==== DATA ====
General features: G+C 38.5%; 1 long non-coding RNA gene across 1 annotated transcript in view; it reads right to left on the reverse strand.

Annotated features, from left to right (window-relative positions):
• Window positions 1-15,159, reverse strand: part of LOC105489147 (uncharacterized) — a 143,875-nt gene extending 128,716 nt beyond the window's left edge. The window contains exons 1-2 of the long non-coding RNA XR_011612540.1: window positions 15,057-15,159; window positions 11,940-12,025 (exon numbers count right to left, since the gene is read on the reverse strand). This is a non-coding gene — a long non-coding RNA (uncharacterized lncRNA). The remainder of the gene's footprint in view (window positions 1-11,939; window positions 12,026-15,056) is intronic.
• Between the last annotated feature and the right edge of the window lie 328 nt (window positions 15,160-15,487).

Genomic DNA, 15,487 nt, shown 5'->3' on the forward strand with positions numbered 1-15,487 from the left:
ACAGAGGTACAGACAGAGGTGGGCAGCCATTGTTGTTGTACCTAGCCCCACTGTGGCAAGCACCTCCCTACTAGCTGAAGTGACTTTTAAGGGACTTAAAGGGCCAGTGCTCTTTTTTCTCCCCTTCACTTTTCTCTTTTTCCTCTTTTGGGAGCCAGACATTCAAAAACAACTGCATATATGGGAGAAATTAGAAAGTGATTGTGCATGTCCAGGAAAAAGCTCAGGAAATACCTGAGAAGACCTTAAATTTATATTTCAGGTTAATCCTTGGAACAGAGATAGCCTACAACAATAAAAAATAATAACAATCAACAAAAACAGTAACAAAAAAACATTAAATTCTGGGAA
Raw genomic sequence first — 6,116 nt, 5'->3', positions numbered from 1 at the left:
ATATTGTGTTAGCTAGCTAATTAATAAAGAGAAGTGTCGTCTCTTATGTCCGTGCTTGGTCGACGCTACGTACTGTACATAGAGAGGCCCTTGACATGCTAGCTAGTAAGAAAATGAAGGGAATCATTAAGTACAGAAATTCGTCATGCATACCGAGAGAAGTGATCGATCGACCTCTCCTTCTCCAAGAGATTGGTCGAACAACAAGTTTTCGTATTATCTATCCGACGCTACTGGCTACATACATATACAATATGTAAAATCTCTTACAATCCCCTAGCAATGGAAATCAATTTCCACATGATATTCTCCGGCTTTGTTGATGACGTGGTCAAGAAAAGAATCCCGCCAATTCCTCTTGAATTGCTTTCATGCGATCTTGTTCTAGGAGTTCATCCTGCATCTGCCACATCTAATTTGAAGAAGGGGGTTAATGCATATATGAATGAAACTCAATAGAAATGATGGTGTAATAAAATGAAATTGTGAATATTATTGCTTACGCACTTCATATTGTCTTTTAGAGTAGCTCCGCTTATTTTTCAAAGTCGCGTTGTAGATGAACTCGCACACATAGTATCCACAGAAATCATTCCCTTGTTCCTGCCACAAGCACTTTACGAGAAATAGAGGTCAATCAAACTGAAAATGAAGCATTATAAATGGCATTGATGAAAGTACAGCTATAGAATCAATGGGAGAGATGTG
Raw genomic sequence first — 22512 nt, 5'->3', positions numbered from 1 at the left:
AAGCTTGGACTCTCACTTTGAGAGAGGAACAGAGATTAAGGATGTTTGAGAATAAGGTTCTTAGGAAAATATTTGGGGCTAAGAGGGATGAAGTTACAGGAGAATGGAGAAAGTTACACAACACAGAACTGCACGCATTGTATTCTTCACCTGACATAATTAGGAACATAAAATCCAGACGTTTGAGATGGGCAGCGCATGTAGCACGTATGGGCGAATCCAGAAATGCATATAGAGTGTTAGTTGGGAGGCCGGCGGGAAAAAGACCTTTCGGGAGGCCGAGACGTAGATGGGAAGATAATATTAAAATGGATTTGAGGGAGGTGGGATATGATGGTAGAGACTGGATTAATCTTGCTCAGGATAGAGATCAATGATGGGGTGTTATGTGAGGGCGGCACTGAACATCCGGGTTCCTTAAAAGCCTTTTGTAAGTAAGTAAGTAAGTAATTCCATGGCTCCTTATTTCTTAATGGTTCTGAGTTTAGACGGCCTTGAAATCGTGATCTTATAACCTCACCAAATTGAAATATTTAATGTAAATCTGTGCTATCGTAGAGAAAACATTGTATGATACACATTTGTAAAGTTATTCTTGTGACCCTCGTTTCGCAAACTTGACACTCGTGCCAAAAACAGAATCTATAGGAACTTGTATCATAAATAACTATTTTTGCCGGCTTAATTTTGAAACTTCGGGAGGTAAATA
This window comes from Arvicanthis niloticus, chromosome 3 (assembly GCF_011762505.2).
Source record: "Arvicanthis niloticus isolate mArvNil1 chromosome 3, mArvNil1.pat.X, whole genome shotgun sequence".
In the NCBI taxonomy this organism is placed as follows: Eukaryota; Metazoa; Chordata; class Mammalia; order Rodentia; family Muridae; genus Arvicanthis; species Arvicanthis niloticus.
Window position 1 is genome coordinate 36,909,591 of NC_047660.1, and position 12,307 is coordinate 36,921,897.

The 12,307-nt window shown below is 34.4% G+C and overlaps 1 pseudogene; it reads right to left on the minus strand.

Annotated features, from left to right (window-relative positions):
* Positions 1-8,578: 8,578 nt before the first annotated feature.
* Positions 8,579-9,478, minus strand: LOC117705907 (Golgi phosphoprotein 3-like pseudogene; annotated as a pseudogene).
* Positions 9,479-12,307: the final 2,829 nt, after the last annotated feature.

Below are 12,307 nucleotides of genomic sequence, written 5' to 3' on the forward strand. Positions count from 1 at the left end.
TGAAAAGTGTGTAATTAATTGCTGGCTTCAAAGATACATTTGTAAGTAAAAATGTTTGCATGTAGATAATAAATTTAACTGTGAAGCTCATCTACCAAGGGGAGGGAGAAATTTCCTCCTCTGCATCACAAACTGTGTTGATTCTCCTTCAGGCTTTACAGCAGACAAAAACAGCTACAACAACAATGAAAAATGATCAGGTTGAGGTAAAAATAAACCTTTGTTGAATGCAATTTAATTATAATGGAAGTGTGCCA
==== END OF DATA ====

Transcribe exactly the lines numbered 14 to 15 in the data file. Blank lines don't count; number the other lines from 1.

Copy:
Window position 1 is genome coordinate 36,909,591 of NC_047660.1, and position 12,307 is coordinate 36,921,897.

The 12,307-nt window shown below is 34.4% G+C and overlaps 1 pseudogene; it reads right to left on the minus strand.